If you haven’t cast your mail-in ballot for Tuesday’s election, you’re probably going to have to deliver it in person at this point.
I’ve had this happen to me before, but I remembered well enough in advance this year to open the envelopes last week.
It’s often a challenge to get Mrs. Joetopia to sit down long enough to fill hers out, and this year was no exception.
She had something else she wanted to do at that moment Wednesday night, so when I shoved the ballot across the table at her, she scowled, grabbed a pen and scribbled in a random bubble.
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I glanced over and gasped.
“You just voted for Kashkari!”
So then she filled in Brown as well.
“You can’t do that! Now your ballot is ruined.”
So much for my efforts to get our mail-in votes submitted in time. Hopefully Tuesday won’t be too crazy, and she’ll get over to the polling place to do it over. Because as dull as a lot of the competition is this year, there are some important races and issues.
Congress could go completely over to Republican control.
We’ve got a bunch of local measures asking us to pay more money for schools and sales taxes.
And the District 4 county supervisor race could significantly alter the balance of power on that board.
Meanwhile, we’ve got some of the most interesting city council races in years, and several have been heating up suddenly and unexpectedly.
In Arroyo Grande, the mayor was running unopposed until the late-night City Hall incident with the city manager exploded. Now, Tony Ferrara is being challenged by Jim Hill as a write-in candidate.
In San Luis Obispo, the council created some intrigue when it voted not to override the Airport Land Use Commission and thus failed to adopt an updated General Plan that would allow housing development at the south end of town.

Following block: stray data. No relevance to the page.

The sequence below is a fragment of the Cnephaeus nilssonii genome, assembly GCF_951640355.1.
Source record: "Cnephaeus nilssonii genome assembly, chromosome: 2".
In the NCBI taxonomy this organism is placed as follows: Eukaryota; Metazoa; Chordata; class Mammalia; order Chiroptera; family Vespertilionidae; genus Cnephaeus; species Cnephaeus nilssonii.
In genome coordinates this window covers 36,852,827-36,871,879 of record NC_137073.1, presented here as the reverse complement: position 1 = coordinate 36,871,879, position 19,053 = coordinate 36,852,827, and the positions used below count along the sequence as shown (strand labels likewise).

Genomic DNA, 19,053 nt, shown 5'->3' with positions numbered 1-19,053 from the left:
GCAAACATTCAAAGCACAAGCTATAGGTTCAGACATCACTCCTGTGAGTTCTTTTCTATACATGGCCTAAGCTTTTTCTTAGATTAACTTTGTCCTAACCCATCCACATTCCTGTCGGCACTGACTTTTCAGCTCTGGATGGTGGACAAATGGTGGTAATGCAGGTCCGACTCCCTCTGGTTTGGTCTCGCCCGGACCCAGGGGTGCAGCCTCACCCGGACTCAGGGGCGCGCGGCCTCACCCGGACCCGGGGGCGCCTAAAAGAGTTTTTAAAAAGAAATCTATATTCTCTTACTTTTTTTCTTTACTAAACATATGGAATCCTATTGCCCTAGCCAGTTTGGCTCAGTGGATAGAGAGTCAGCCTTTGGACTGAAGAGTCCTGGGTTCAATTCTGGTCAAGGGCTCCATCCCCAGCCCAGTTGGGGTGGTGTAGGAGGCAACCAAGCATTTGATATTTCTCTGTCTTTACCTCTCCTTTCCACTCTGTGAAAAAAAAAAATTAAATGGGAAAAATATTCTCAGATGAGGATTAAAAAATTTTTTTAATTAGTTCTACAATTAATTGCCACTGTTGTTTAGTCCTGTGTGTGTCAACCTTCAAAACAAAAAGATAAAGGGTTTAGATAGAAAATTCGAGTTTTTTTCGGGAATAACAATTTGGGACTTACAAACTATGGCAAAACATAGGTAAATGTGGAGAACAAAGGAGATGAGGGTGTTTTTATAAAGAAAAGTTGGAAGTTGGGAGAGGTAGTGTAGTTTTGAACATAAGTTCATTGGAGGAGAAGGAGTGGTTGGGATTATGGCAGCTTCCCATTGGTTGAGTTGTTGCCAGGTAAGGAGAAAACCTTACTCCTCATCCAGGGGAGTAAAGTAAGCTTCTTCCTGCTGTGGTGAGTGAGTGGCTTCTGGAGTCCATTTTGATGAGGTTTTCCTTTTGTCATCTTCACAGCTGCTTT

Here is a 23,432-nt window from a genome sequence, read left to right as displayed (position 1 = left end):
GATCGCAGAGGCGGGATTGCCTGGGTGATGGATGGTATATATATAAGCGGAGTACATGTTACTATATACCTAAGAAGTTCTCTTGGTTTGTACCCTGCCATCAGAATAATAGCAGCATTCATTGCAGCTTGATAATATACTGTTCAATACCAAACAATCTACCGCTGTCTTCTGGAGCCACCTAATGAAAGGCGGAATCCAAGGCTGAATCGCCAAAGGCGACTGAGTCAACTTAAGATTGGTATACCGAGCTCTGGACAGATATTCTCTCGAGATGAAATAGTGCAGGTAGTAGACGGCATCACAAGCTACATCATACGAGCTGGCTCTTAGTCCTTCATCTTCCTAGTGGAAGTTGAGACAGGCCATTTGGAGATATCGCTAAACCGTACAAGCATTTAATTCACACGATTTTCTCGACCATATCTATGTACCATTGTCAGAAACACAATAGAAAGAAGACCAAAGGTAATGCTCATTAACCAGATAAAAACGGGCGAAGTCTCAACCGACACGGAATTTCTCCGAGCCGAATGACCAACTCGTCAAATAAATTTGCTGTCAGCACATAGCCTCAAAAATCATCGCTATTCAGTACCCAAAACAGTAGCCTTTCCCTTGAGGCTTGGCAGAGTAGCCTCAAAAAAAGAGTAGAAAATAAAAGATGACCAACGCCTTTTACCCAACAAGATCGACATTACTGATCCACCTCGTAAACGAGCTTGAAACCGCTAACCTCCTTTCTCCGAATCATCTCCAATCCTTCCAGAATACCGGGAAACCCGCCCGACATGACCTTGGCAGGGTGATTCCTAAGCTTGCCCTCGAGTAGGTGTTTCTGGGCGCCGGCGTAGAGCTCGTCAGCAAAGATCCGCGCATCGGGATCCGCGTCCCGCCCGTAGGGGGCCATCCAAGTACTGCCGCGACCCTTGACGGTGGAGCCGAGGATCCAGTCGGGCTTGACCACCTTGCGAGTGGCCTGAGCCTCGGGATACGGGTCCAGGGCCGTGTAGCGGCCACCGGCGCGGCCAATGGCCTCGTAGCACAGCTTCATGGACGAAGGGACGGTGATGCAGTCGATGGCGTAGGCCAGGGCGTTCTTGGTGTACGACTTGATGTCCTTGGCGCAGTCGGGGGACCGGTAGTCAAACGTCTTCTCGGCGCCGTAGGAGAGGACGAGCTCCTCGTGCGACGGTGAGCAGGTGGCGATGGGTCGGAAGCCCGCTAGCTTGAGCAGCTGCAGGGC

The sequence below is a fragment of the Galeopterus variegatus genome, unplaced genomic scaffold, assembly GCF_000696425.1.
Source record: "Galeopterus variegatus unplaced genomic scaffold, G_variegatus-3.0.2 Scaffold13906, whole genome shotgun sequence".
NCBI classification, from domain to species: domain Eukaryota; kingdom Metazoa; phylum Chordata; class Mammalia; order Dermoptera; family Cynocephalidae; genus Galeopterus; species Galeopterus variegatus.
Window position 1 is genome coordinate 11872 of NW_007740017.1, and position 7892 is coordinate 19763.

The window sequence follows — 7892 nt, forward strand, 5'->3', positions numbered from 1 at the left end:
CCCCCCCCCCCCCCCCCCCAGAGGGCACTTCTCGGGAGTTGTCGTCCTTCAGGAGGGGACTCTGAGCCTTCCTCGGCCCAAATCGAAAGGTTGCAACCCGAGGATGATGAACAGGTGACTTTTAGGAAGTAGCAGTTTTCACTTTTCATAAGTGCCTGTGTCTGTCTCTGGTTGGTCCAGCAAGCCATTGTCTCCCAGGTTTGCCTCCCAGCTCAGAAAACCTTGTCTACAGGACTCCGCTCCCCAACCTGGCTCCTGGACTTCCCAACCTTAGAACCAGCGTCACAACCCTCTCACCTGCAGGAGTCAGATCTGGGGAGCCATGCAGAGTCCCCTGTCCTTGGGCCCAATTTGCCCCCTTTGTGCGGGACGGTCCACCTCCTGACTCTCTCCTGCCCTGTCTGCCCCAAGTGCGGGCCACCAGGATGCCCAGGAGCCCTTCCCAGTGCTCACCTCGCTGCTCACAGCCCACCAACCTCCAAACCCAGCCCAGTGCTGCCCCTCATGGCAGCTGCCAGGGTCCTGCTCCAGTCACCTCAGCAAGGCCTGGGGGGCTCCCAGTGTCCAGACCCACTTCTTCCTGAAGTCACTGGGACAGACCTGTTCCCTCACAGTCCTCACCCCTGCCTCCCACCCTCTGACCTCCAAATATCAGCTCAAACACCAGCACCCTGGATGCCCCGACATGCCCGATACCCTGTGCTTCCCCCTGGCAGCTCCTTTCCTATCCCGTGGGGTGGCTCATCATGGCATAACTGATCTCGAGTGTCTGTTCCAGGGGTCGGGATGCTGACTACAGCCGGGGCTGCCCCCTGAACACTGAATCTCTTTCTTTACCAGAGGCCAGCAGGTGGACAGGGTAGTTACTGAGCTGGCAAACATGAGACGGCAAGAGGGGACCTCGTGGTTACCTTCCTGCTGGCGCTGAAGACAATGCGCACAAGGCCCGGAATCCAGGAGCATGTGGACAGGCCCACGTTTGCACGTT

And in Atascadero, mere weeks before the election, news broke that the cost estimates for improvements to the Del Rio overpass at Highway 101 are now triple what was estimated two years ago, leaving voters to wonder whether council members even read the staff report or just rubber-stamped Wal-Mart’s approval.
So we’ve got a lot to consider, all across the county, and yet many signs point to a potential poor turnout.
The June primary vote posted the lowest participation rate for any statewide election in California history. Only 25.2 percent of registered voters made the effort to cast a ballot, down from the previous low of 28.2 percent in June 2008.
In this county, turnout in the June primary also was unimpressive, with only 41.5 percent of registered voters casting a ballot, the worst number for a primary or general election since the county began keeping records in 1980.
I’m sorry, but this level of apathy is incomprehensible in a nation that prides itself on its superior form of democracy. How can we claim such pride and righteousness if we won’t even exercise this essential duty as citizens?
I find it very difficult to take seriously people who wave the flag like a pompom and then make no effort to cast their opinion in the single most American way they can — at the ballot box.
However you feel about the current state of the country, vote.
Even if your favored candidate is sure to get clobbered, vote.
If you don’t care about the judges, can’t make sense of the propositions and are fed up with Washington, someone in this county is still asking you to pitch in more in the form of tax increases.
Should you have to continue paying an extra halfpercent in sales tax when you shop at Costco? Does Cuesta College really need that $275 million bond?
It’s up to you to decide. You have the power.
On Tuesday, be areal American and let your voice be heard.